I'm seeing some strange behavior where the RunWorkerCompleted event for one of two threads I start isn't being called depending on how I call them. Check out the code below, and the two methods of firing the threads, good() and bad().
Public Class Form1 Private WithEvents bw As System.ComponentModel.BackgroundWorker Private WithEvents bw2 As System.ComponentModel.BackgroundWorker Private starts As Integer = 0 Private Sub bw_DoWork(ByVal sender As Object, ByVal e As System.ComponentModel.DoWorkEventArgs) Handles bw.DoWork starts += 1 Threading.Thread.Sleep(e.Argument) End Sub Private Sub bw_Completed(ByVal sender As Object, ByVal e As System.ComponentModel.RunWorkerCompletedEventArgs) Handles bw.RunWorkerCompleted MessageBox.Show("Ending " + starts.ToString()) End Sub Private Sub bad() bw = New System.ComponentModel.BackgroundWorker() bw.RunWorkerAsync(5000) Threading.Thread.Sleep(500) bw = New System.ComponentModel.BackgroundWorker() bw.RunWorkerAsync(5) End Sub Private Sub good() bw2 = New System.ComponentModel.BackgroundWorker() AddHandler bw2.DoWork, AddressOf bw_DoWork AddHandler bw2.RunWorkerCompleted, AddressOf bw_Completed bw2.RunWorkerAsync(500) bw2 = New System.ComponentModel.BackgroundWorker() AddHandler bw2.DoWork, AddressOf bw_DoWork AddHandler bw2.RunWorkerCompleted, AddressOf bw_Completed bw2.RunWorkerAsync(5) End Sub Private Sub Form1_Load(sender As System.Object, e As System.EventArgs) Handles MyBase.Load 'good() bad() End Sub End Class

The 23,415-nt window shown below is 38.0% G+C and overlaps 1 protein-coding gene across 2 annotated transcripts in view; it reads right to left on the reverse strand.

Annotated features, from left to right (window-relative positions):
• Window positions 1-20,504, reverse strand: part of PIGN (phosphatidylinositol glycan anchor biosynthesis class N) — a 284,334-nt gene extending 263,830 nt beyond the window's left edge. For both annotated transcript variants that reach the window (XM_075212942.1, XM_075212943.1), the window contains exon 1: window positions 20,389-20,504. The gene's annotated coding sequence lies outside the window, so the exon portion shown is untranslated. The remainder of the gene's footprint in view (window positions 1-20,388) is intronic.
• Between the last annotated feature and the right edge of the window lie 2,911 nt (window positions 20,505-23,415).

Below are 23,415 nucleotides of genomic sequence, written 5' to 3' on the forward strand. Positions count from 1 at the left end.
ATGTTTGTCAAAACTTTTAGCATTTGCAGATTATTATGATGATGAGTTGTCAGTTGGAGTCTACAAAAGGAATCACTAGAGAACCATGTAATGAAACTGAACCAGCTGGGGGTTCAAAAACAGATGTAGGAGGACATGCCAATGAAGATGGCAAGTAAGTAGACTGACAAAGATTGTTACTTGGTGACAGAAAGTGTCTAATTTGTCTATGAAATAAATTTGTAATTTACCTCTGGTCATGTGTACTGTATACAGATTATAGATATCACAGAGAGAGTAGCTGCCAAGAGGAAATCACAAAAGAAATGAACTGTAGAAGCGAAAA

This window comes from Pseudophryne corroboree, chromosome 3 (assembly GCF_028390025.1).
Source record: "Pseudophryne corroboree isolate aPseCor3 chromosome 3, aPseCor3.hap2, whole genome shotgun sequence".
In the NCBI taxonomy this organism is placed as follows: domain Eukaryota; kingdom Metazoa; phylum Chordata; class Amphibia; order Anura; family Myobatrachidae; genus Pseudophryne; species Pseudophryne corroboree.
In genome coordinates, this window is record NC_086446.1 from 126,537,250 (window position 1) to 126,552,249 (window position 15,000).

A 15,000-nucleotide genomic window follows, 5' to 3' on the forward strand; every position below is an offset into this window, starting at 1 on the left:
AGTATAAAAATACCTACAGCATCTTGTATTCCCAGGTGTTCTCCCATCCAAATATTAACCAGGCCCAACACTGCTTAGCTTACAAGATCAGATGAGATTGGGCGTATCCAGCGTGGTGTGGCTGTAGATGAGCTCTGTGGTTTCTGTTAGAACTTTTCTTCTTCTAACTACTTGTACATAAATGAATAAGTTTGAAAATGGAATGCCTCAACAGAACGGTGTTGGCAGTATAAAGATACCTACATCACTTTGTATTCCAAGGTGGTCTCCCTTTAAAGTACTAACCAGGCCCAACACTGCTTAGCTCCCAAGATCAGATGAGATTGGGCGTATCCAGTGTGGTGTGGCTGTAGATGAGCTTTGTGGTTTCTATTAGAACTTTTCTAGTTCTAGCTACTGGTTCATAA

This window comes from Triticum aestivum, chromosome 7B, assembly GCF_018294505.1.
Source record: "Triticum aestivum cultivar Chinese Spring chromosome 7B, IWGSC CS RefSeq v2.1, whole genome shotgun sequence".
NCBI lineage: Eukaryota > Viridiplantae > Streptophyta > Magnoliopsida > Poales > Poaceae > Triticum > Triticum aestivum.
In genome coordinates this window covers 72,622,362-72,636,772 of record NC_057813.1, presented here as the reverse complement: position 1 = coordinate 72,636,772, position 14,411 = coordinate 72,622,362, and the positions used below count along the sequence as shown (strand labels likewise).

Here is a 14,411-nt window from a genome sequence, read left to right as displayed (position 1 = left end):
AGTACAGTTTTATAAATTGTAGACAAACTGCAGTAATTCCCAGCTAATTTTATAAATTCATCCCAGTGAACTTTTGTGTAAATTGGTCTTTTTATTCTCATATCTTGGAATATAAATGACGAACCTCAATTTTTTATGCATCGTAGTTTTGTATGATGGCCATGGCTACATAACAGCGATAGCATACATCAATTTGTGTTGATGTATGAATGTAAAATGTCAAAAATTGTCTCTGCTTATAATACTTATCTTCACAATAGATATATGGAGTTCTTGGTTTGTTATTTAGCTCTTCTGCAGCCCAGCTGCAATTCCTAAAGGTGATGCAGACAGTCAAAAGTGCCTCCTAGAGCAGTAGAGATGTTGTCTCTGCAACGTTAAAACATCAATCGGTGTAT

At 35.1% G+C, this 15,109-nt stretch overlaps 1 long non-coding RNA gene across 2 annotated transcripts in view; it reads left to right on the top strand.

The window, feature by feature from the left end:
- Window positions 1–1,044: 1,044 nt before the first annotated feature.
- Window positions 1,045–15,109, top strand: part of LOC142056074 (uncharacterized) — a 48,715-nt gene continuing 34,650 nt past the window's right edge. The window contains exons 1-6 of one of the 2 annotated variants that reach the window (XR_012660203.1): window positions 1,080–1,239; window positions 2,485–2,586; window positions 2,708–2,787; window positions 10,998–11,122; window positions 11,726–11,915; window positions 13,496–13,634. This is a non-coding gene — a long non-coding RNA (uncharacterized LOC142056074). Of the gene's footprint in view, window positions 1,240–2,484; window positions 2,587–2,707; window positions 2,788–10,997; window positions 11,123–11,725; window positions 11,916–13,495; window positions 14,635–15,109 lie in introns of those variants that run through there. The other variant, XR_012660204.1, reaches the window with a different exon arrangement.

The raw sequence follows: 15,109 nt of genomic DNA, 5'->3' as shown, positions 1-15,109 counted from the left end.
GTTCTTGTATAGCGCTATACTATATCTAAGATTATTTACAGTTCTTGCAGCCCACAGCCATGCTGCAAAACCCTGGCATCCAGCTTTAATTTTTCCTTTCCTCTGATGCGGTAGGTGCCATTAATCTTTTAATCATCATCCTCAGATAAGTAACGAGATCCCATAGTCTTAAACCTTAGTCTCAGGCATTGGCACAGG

In both cases the DoWork event is called for both threads. But in the bad() case, only the second thread fires the RunWorkerCompleted event. This is obviously due to the two different ways I'm using VB to handle events here. I'm looking for an explanation of this behavior, preferably with a link to some documentation that could help me understand how these events are being handled in VB better. It seems strange to me that just reusing a variable name here seems to either dispose of the thread before it's done or else just make it stop firing events.
preguntado el 01 de febrero de 12 a las 22:02
Where is this automatic unsubscribing documented?
In the Visual Basic Language Specification, a document you can descargar de Microsoft. Chapter 9.6.2 "WithEvents Variables" says this:
The implicit property created by a WithEvents declaration takes care of hooking and unhooking the relevant event handlers. When a value is assigned to the variable, the property first calls the remove method for the event on the instance currently in the variable (unhooking the existing event handler, if any). Next the assignment is made, and the property calls the add method for the event on the new instance in the variable (hooking up the new event handler).
The bolded phrase describes the behavior you see. It is rather important it works that way. If it didn't then you could never unsubscribe from an event and the event subscriptions would pile on without limit.